Hold a Cookie Swap
Instead of having a Pollyanna or Secret Santa, which can get pricey, hold a company-wide cookie swap. Each employee can bring in a few dozen homemade (or store bought) cookies to trade with each other.
It might corny, but it can also be pretty fun. Gather up a group of your business’ best singers and take them caroling from office to office or from cubicle to cubicle.
Instead of using traditional invitations, send Christmas postcards to invite people to the party. Since you don’t need an envelope, postcards are less expensive than regular invitations. Place a postcard in each employee’s on-site mailbox. You can also mail the cards and save on postage, too.
Screen Christmas Movies
Turn a conference room with a television or projection screen into a Christmas movie screening room during your office’s party. Screen family-friendly movies such as “A Christmas Story” or “Santa Claus: The Movie” if your employees are bringing their children to the party.
Have a Potluck
Keep the costs of the company Christmas party low by asking each staff member to contribute a dish. Coordinate in advance, so that you don’t end up with 20 bottles of soda and no food. Make a list of suggestions and how much of each item you think the party will need. Hang a sign up sheet on a bulletin board in the break area or leave it with the company’s receptionist.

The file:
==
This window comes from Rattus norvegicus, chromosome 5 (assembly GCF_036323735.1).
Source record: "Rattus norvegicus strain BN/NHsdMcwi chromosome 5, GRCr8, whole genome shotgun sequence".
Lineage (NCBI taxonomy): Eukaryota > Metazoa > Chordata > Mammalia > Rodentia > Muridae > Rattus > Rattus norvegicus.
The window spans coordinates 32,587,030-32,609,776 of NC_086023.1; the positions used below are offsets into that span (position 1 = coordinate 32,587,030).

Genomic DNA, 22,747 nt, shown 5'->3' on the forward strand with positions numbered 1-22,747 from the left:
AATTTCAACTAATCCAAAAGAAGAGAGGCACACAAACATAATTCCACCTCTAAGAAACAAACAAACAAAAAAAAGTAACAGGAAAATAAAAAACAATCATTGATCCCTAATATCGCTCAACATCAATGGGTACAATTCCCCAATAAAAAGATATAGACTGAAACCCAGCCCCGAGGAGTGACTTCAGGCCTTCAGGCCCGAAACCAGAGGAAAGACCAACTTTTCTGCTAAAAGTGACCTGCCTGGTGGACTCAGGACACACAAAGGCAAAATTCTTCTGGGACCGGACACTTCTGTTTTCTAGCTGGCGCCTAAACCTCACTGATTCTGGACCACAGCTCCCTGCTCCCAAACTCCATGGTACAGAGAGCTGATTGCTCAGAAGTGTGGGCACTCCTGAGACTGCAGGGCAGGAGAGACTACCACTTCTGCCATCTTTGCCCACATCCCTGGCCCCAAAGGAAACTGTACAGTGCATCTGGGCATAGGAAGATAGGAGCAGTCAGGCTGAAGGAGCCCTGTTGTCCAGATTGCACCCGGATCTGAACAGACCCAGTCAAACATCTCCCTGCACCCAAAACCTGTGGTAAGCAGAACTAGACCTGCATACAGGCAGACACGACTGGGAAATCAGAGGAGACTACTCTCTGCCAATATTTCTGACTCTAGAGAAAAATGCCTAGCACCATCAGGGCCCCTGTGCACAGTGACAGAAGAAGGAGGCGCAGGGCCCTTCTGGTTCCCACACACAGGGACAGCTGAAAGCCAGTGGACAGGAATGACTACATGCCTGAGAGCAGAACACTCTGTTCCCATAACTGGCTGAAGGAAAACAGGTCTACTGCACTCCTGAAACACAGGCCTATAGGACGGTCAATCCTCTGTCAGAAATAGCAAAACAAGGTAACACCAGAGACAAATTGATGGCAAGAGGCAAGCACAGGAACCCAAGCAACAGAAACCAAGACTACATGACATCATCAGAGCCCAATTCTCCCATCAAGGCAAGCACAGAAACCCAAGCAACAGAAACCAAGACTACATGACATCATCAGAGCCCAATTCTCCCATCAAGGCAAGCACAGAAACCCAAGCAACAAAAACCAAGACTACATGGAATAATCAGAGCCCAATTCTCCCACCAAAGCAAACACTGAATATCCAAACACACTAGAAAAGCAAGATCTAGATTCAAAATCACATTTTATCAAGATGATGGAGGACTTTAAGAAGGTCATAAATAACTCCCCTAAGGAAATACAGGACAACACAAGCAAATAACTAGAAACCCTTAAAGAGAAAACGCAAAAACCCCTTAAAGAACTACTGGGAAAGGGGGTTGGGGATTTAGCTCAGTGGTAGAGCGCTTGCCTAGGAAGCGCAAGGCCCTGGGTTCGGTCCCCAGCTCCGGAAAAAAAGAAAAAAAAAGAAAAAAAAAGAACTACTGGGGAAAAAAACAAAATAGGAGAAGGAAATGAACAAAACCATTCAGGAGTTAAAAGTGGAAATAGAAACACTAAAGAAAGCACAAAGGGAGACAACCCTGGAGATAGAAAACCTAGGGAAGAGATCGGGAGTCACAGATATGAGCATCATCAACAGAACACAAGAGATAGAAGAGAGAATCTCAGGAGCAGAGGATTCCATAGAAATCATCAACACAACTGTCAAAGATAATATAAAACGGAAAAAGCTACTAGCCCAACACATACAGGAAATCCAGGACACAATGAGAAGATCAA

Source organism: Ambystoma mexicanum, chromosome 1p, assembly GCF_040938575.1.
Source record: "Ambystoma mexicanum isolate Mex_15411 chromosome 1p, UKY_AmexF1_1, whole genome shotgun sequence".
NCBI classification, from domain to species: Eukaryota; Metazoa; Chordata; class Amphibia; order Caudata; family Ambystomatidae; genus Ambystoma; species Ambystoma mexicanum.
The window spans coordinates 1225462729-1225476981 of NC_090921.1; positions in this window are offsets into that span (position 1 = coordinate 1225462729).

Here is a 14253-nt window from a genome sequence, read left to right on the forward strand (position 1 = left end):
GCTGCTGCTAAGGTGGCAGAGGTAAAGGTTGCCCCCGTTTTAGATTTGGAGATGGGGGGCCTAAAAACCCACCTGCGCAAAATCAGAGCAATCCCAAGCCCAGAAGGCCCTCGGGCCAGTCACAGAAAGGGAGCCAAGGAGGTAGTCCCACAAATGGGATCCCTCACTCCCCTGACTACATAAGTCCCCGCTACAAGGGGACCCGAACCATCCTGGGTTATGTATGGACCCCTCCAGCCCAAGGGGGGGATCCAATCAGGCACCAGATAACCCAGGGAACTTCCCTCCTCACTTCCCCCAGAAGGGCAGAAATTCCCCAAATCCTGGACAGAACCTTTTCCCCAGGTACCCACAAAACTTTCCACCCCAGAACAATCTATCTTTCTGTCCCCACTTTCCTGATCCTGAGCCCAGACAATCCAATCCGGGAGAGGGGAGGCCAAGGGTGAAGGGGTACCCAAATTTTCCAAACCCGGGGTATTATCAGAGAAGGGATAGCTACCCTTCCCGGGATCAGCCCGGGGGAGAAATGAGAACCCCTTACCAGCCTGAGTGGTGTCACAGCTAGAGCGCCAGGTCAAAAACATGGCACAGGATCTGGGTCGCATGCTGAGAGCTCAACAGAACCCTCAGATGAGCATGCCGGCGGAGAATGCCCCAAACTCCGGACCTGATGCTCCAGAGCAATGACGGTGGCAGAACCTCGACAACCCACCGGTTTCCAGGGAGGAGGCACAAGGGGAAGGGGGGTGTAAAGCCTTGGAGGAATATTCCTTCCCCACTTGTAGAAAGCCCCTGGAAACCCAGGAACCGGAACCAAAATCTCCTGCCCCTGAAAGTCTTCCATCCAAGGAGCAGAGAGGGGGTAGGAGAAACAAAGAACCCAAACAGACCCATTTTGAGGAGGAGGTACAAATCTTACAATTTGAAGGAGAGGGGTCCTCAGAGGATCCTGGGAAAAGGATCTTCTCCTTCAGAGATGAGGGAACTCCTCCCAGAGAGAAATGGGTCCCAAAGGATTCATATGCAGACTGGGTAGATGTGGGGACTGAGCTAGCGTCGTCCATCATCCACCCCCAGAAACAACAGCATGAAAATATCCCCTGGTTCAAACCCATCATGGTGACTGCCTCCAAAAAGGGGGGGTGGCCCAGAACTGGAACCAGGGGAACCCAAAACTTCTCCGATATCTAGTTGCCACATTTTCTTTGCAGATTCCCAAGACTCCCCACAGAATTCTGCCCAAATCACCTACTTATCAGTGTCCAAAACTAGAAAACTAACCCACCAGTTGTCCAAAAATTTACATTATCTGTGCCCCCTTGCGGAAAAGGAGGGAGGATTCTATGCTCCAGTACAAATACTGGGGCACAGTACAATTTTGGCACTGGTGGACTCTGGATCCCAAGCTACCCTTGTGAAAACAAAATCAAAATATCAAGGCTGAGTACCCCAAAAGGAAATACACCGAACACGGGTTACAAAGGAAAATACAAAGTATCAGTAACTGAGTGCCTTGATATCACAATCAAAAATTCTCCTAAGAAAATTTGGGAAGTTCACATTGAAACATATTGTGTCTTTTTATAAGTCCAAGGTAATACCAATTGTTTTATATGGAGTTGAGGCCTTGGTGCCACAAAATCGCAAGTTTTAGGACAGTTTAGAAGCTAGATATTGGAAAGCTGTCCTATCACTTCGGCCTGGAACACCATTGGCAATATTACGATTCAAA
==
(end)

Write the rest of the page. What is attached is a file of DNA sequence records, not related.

Make it a Lunch Party
If you decide to have the office party off-site, make it a lunch event to keep costs low. Reserve a table at a local restaurant, instead of going the catering or banquet hall route to save even more money.
Consider joining forces with another small company in the same office building. Two businesses can combine their Christmas party budgets to throw a bigger, more festive bash.
Your office Christmas party and celebration doesn’t have to cost a fortune. It doesn’t have to look cheap, either. Whether you head out, stay onsite, or partner with another business, throw a memorable party without breaking the bank.